NMHC/NAA, joined by a broad real estate coalition, released groundbreaking research on July 9 highlighting the critical role like-kind exchanges play in helping the multifamily industry provide housing to America’s workforce. Congress is combing the entire tax code as it seeks revenue to overhaul the nation’s tax laws, and there is a significant threat that the ability to conduct like-kind exchanges could be eliminated or curtailed.
Like-kind exchange rules help the industry efficiently allocate multifamily capital and ensure that the industry can meet the increasing demand for housing.
Among other things, the study, entitled, “The Economic Impact of Repealing or Limiting Section 1031 Like-KindExchanges in Real Estate,” finds that these exchanges support lower rents.
Key findings include:
- Assuming a typical nine-year holding period, apartment rents would have to increase by 11.8 percent to offset the taxation of capital gains and depreciation recapture income at rates of 23.8 percent and 25 percent, respectively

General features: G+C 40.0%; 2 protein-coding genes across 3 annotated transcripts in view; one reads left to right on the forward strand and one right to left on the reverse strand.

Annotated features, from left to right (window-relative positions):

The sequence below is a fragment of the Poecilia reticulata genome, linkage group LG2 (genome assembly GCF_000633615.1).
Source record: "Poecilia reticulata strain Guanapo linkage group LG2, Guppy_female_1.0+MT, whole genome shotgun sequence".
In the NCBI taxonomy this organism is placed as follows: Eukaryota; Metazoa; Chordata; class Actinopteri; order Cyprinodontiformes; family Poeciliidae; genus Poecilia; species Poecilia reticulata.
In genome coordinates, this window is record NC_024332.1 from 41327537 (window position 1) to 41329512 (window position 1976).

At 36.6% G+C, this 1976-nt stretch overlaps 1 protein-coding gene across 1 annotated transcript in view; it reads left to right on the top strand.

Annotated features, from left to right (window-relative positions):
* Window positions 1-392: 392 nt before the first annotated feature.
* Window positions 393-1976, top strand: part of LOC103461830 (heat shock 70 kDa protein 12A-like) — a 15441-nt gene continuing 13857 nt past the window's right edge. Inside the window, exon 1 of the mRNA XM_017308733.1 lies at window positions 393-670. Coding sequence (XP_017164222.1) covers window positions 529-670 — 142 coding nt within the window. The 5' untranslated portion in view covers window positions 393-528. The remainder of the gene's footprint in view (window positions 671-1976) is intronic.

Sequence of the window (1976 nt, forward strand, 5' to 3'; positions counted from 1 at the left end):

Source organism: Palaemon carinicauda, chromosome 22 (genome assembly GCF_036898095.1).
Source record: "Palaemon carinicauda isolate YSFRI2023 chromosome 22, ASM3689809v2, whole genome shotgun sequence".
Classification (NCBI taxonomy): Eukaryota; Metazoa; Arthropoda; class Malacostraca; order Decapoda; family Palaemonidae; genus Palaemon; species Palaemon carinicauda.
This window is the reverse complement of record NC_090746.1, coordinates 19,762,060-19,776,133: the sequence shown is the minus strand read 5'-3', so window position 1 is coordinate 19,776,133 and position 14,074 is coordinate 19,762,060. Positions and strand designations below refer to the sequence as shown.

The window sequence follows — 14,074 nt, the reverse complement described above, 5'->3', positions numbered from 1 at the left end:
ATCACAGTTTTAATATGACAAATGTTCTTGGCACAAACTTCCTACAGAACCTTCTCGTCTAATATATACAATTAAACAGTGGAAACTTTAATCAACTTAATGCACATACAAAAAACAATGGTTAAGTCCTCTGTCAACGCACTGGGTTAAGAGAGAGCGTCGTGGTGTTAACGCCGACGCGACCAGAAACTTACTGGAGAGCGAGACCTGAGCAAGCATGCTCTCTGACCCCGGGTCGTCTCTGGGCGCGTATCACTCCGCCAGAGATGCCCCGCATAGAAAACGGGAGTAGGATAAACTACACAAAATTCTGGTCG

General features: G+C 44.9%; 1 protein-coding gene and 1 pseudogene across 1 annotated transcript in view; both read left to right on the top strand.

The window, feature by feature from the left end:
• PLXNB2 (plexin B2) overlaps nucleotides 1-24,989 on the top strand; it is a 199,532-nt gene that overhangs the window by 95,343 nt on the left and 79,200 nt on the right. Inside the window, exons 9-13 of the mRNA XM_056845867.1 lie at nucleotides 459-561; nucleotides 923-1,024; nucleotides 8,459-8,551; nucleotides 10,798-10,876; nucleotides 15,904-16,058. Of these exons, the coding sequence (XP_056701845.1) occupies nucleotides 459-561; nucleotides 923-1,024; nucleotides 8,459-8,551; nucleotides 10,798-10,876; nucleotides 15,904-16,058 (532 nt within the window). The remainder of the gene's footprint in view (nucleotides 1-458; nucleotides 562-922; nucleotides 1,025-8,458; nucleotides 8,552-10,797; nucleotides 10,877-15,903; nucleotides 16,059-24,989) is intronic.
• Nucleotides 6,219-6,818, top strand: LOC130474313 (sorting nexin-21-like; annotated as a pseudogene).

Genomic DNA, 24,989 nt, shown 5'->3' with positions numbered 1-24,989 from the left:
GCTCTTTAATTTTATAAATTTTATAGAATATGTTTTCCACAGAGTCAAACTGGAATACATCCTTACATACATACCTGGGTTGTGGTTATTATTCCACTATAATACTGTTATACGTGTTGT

- Governments collect 19 percent more taxes on commercial properties sold following a like-kind exchange than by an ordinary sale.
- Nearly nine in 10 (88 percent) of commercial properties acquired by a like-kind exchange result in a taxable sale in the very next transaction.
For more details, please see the study fact sheet.
This latest study adds to the growing body of research pointing to the importance of like-kind exchanges. Another study released in March by Ernst & Young LLP, and sponsored by NMHC and the Like-Kind Exchange Coalition, found that eliminating like-kind exchanges would result in annual investment falling by $7 billion and labor income sliding by $1.4 billion.
NMHC/NAA will continue to advocate for retaining Section 1031 as it is currently written, reminding lawmakers that the multifamily industry needs at least 300,000 new apartments every year and cannot build without outside investment.